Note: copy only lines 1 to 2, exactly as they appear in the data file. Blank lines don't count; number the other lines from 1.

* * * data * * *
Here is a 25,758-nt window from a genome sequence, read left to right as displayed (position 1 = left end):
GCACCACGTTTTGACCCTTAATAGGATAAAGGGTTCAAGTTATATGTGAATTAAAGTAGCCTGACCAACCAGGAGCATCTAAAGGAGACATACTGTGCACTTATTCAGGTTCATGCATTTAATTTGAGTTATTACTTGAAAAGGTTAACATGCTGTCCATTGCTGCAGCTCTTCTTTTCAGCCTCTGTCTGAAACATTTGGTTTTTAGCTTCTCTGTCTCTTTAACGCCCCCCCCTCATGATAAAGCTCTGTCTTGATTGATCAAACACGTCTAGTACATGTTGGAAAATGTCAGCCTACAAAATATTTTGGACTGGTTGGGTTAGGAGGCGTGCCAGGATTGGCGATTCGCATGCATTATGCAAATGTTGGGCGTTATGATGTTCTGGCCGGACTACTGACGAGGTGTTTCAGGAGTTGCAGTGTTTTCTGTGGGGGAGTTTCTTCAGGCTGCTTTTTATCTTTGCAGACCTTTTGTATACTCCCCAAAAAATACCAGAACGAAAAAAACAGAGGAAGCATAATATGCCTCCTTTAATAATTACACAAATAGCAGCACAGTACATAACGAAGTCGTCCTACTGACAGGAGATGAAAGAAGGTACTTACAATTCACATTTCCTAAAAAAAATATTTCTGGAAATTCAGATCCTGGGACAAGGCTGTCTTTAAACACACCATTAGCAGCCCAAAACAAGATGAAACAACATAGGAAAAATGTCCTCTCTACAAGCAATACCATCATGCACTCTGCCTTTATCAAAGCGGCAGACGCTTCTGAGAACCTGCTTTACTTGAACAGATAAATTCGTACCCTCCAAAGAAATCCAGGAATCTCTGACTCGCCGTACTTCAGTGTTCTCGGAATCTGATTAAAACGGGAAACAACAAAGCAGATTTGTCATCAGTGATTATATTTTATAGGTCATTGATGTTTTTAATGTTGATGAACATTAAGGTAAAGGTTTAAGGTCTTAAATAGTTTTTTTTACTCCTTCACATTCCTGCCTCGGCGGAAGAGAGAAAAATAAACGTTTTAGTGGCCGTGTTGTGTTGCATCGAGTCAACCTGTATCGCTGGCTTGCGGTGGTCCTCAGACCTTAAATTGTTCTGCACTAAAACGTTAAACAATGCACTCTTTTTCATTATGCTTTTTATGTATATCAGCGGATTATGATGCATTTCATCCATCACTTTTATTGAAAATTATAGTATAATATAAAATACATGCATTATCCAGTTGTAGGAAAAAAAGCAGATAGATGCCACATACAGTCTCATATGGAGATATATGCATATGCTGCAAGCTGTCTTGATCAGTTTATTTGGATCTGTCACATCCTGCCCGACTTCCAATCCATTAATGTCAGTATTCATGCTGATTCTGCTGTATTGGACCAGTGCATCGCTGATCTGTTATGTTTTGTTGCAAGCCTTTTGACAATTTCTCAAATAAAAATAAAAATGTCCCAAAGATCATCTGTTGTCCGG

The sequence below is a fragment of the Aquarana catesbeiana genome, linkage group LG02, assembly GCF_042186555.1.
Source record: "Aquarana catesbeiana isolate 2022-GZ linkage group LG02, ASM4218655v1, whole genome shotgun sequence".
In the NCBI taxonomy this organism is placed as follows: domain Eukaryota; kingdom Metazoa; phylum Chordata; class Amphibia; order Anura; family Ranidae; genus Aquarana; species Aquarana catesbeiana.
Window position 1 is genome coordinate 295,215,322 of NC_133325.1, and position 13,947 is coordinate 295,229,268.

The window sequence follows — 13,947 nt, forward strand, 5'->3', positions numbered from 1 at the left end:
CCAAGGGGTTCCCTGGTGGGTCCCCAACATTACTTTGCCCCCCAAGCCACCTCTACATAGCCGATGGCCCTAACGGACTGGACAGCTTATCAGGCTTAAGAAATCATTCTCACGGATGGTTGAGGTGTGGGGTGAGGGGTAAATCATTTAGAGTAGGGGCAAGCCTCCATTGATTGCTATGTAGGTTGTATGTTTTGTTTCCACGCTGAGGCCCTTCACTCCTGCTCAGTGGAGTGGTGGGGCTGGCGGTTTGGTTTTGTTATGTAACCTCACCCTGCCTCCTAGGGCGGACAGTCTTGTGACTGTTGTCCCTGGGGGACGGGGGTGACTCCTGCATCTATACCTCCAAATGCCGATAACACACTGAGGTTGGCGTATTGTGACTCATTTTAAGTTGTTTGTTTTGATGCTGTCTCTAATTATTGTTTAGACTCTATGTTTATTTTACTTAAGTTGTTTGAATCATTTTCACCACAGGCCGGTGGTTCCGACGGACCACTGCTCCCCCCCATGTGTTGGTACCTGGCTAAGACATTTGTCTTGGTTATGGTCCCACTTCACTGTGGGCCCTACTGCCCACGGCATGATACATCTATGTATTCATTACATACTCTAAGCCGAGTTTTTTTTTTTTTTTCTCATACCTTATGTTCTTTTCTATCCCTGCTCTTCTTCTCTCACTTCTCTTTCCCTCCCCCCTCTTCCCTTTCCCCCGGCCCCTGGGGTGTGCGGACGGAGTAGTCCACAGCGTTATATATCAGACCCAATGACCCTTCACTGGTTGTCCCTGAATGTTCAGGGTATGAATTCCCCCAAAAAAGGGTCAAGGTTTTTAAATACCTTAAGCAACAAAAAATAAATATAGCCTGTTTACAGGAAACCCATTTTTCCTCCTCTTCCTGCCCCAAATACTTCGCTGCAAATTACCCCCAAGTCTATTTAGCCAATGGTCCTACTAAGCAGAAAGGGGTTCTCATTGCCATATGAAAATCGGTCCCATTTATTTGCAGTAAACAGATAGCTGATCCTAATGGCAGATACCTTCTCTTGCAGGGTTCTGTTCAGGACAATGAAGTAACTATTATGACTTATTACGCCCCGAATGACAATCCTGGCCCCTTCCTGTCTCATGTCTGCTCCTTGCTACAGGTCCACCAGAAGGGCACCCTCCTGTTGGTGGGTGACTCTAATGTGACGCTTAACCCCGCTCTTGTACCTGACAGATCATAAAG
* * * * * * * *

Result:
Here is a 25,758-nt window from a genome sequence, read left to right as displayed (position 1 = left end):
GCACCACGTTTTGACCCTTAATAGGATAAAGGGTTCAAGTTATATGTGAATTAAAGTAGCCTGACCAACCAGGAGCATCTAAAGGAGACATACTGTGCACTTATTCAGGTTCATGCATTTAATTTGAGTTATTACTTGAAAAGGTTAACATGCTGTCCATTGCTGCAGCTCTTCTTTTCAGCCTCTGTCTGAAACATTTGGTTTTTAGCTTCTCTGTCTCTTTAACGCCCCCCCCTCATGATAAAGCTCTGTCTTGATTGATCAAACACGTCTAGTACATGTTGGAAAATGTCAGCCTACAAAATATTTTGGACTGGTTGGGTTAGGAGGCGTGCCAGGATTGGCGATTCGCATGCATTATGCAAATGTTGGGCGTTATGATGTTCTGGCCGGACTACTGACGAGGTGTTTCAGGAGTTGCAGTGTTTTCTGTGGGGGAGTTTCTTCAGGCTGCTTTTTATCTTTGCAGACCTTTTGTATACTCCCCAAAAAATACCAGAACGAAAAAAACAGAGGAAGCATAATATGCCTCCTTTAATAATTACACAAATAGCAGCACAGTACATAACGAAGTCGTCCTACTGACAGGAGATGAAAGAAGGTACTTACAATTCACATTTCCTAAAAAAAATATTTCTGGAAATTCAGATCCTGGGACAAGGCTGTCTTTAAACACACCATTAGCAGCCCAAAACAAGATGAAACAACATAGGAAAAATGTCCTCTCTACAAGCAATACCATCATGCACTCTGCCTTTATCAAAGCGGCAGACGCTTCTGAGAACCTGCTTTACTTGAACAGATAAATTCGTACCCTCCAAAGAAATCCAGGAATCTCTGACTCGCCGTACTTCAGTGTTCTCGGAATCTGATTAAAACGGGAAACAACAAAGCAGATTTGTCATCAGTGATTATATTTTATAGGTCATTGATGTTTTTAATGTTGATGAACATTAAGGTAAAGGTTTAAGGTCTTAAATAGTTTTTTTTACTCCTTCACATTCCTGCCTCGGCGGAAGAGAGAAAAATAAACGTTTTAGTGGCCGTGTTGTGTTGCATCGAGTCAACCTGTATCGCTGGCTTGCGGTGGTCCTCAGACCTTAAATTGTTCTGCACTAAAACGTTAAACAATGCACTCTTTTTCATTATGCTTTTTATGTATATCAGCGGATTATGATGCATTTCATCCATCACTTTTATTGAAAATTATAGTATAATATAAAATACATGCATTATCCAGTTGTAGGAAAAAAAGCAGATAGATGCCACATACAGTCTCATATGGAGATATATGCATATGCTGCAAGCTGTCTTGATCAGTTTATTTGGATCTGTCACATCCTGCCCGACTTCCAATCCATTAATGTCAGTATTCATGCTGATTCTGCTGTATTGGACCAGTGCATCGCTGATCTGTTATGTTTTGTTGCAAGCCTTTTGACAATTTCTCAAATAAAAATAAAAATGTCCCAAAGATCATCTGTTGTCCGG